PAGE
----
Emery Molyneux (d.1598/99)
A terrestrial globe by Emery Molyneux (d.1598-1599) is dated 1592 and is the earliest such English globe in existence. It is weighted with sand and made from layers of paper with a surface coat of plaster engraved with elaborate cartouches, fanciful sea-monsters and other nautical decoration by the Fleming Jodocus Hondius (1563-1611). There is a wooden horizon circle and brass meridian rings. Stand: A six turned-leg stand supporting a wooden rim around the circumference of the globe, the base of the legs united by three stretchers and a circular platform with a support to the brass meridian ring, the whole coated in gesso and painted, the top of the rim with a layer of paper. Display case: A hexagonal glazed frame with 18 panes of glass, tapered at the top, sitting on a moulded hexagonal plinth.
Tradition has it that the globe was given to the Wizard Earl, Henry Percy, ninth Earl of Northumberland by Sir Walter Raleigh when they were both prisoners in the Tower. By descent, until the death in 1952 of the 3rd Lord Leconfield, who had given Petworth to the National Trust in 1947, and whose nephew and heir, John Wyndham, 6th Lord Leconfield and 1st Lord Egremont (1920-72) arranged for the acceptance of the major portion of the collections at Petworth in lieu of death duties (the first ever such arrangement) in 1956 by H.M.Treasury.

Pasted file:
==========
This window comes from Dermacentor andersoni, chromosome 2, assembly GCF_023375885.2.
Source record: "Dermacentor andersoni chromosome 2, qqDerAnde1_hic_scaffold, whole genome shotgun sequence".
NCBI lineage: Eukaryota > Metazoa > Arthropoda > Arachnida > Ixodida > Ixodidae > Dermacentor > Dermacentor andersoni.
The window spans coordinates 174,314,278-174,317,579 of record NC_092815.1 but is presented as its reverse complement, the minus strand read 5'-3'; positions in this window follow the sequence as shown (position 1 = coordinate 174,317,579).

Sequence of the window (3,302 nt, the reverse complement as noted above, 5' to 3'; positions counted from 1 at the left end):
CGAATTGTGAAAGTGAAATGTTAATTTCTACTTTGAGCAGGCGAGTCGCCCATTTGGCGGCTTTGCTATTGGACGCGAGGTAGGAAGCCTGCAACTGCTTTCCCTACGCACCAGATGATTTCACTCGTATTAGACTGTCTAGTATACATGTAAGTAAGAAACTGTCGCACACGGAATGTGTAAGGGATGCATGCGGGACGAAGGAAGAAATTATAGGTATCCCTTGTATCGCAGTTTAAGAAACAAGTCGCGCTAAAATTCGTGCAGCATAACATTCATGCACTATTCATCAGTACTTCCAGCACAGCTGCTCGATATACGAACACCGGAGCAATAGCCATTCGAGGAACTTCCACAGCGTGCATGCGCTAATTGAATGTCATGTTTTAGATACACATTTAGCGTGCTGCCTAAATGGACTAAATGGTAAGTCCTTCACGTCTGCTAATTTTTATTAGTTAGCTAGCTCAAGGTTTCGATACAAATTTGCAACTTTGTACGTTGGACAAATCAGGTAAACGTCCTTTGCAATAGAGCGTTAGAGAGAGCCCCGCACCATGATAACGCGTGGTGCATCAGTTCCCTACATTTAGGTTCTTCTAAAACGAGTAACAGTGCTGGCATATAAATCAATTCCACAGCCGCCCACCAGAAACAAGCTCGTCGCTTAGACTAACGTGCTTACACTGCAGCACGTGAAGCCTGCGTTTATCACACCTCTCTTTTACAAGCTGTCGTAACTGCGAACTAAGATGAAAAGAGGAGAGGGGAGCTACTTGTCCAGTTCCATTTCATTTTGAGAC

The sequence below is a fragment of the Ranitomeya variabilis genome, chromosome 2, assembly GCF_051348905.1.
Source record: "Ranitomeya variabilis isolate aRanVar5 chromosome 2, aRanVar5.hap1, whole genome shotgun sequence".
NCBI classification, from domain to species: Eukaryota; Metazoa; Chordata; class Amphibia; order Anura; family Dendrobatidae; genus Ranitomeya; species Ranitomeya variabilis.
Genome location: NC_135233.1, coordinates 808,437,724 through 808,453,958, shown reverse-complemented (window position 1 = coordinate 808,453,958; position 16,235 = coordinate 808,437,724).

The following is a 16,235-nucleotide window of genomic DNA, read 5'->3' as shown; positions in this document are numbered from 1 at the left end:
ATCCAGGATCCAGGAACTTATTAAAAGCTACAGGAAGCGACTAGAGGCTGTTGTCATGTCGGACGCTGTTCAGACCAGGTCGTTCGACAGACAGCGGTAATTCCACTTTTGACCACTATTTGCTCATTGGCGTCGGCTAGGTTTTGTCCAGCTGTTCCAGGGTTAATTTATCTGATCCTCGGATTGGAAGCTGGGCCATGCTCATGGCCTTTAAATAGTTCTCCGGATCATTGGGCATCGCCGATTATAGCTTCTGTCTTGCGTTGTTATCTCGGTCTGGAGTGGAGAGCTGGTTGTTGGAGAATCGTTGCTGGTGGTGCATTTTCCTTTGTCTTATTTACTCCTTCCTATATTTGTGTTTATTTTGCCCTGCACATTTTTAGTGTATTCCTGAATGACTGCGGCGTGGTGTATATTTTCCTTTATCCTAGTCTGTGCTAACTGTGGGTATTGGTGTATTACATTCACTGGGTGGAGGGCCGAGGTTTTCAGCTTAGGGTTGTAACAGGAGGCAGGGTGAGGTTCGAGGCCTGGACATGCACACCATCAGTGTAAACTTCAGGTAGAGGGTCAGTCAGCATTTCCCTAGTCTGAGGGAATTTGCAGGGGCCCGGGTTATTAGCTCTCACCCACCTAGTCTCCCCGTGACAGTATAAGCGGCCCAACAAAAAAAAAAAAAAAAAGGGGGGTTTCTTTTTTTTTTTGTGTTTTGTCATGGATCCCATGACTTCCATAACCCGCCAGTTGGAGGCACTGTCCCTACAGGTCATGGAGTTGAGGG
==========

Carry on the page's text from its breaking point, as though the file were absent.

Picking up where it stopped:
Makers and roles
Emery Molyneux (d.1598/99), maker Jodocus Hondius the elder (1563 - Amsterdam 1612), engraver William Sanderson, engraver and publisher